Three Days in the Country Review 2015

  • Our critic's rating:
    Average press rating:
    Wednesday, July 29, 2015
    Review by:
    Mark Shenton

    Patrick Marber has admitted in an interview that moving his family away from London to the Sussex countryside didn't work for him: "I thought I could write anywhere, but it was too peaceful, just too … nice. I was having a coffee in Waitrose in Crowborough, reading the Guardian sports pages, and I suddenly thought, I need to get out."

    Luckily for us he did, and he brought almost a decade of being absent from the theatrical stage to an end. Now he's virtually the National's writer-in-residence for Rufus Norris's new regime, with plays he has worked on playing in each of its three auditoria. His own brand-new play The Red Lion is now in the rep in the Dorfman (though I described it here as "more of a gentle whimper than a full-blown roar of a play." In the Olivier, he has script-doctored the riotous The Beaux' Stratagem; and now in the Lyttelton, he has produced a new version of Turgenev's A Month in the Country, condensing its timeframe and re-titling it Three Days in the Country to match.

    Turgenev preceded Chekhov and clearly influenced him; as Marber again put it in an interview, "Not that much happens, but everything happens. The fundamentals feel Chekhovian – the slight driftiness of it, the steady accumulation of plot, all these different plots spinning – but Turgenev came up with that form." And Marber keeps those plates spinning beautifully now in a very elegant, luxuriously cast production that he himself directs that throws a haunting glow over the Lyttelton.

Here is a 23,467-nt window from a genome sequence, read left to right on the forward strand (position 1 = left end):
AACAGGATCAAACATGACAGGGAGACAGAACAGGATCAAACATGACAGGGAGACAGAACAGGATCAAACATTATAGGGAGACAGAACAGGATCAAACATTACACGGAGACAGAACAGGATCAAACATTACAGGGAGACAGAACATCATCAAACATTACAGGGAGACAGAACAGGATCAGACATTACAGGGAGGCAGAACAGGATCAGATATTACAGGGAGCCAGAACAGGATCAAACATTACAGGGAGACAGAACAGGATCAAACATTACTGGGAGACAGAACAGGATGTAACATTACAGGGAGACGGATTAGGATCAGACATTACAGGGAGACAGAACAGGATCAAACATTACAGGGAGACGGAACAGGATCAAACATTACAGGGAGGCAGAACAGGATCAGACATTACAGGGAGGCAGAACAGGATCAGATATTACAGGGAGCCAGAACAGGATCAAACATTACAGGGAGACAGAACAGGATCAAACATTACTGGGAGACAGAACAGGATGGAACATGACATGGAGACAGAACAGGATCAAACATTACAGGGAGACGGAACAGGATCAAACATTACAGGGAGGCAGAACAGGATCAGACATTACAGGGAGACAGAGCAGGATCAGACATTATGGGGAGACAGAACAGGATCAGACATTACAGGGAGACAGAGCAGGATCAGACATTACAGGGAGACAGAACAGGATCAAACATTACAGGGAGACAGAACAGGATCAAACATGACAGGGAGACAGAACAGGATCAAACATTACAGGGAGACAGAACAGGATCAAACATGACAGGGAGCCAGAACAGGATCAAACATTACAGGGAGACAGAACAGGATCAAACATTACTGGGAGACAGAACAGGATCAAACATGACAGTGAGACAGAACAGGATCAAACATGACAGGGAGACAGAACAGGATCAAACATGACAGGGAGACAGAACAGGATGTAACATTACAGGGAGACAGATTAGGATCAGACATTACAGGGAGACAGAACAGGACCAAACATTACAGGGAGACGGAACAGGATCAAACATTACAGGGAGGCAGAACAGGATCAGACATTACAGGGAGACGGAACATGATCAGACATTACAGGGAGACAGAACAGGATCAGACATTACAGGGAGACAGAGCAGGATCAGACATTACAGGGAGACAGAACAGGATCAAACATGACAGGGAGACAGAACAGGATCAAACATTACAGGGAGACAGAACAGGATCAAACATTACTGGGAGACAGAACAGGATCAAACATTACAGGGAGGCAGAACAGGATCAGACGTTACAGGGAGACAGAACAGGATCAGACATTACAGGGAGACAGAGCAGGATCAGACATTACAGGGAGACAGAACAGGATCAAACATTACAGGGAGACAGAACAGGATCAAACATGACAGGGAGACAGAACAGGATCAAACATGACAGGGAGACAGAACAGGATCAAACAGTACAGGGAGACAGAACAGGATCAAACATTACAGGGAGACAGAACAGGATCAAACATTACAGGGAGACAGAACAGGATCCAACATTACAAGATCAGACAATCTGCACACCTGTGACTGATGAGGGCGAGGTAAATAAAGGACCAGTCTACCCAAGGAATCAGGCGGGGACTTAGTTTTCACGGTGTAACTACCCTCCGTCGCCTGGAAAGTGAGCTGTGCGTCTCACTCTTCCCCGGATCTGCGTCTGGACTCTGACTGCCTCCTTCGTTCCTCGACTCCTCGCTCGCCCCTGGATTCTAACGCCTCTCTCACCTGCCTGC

As in Chekhov's The Seagull, there's a lot of unrequited love around: everyone longs for someone they can't have. The bored, dissatisfied wife (the ever-wonderful Amanda Drew) of rich landowner Arkady (John Light) flirts shamelessly with Rakitin (John Simm), an old friend of the family, and then turns her attention on their son's new tutor Belyaev (Royce Pierreson). But she's got competition both from her own ward Vera (Lily Sacofsy) and even a maidservant Katya (Cherrelle Skeete) who shares more than a peach with him. There's light comic relief (but not much by way of romance) when Mark Gatiss's Shpigelsky, a doctor, tentatively proposes marriage to Lizaveta (Debra Gillett), spinster companion of Arkady's mother.

    Thanks to the exquisitely inhabited performances of the entire cast that also includes such great veterans of the stage as Gawn Grainger and Lynn Farleigh, this production provides an evening of lovingly textured pleasure that gives you three days of events in little over 2 hours.


    "But, while there is much to admire, I feel Marber’s version tilts Turgenev’s exquisitely balanced mix of psychology and politics too far in the direction of a satire on a group of social parasites."
    Michael Billington for The Guardian

    "Some may grumble that Mark Thompson’s design strips things back too far, leaving the eye with barely enough to feed on. The setting is an extensive provincial Russian estate in the 1840s but naturalistic detail is scant."
    Dominic Cavendish for The Telegraph

    "Mr Marber, whose fluent adaptation is an act of admirable truncation, directs his own show. That is not always a good idea...Does it explain the actors sitting on chairs in full view of the audience when they are not ‘on’? What a cliche of trendiness!"
    Quentin Letts for The Daily Mail

    External links to full reviews from popular press
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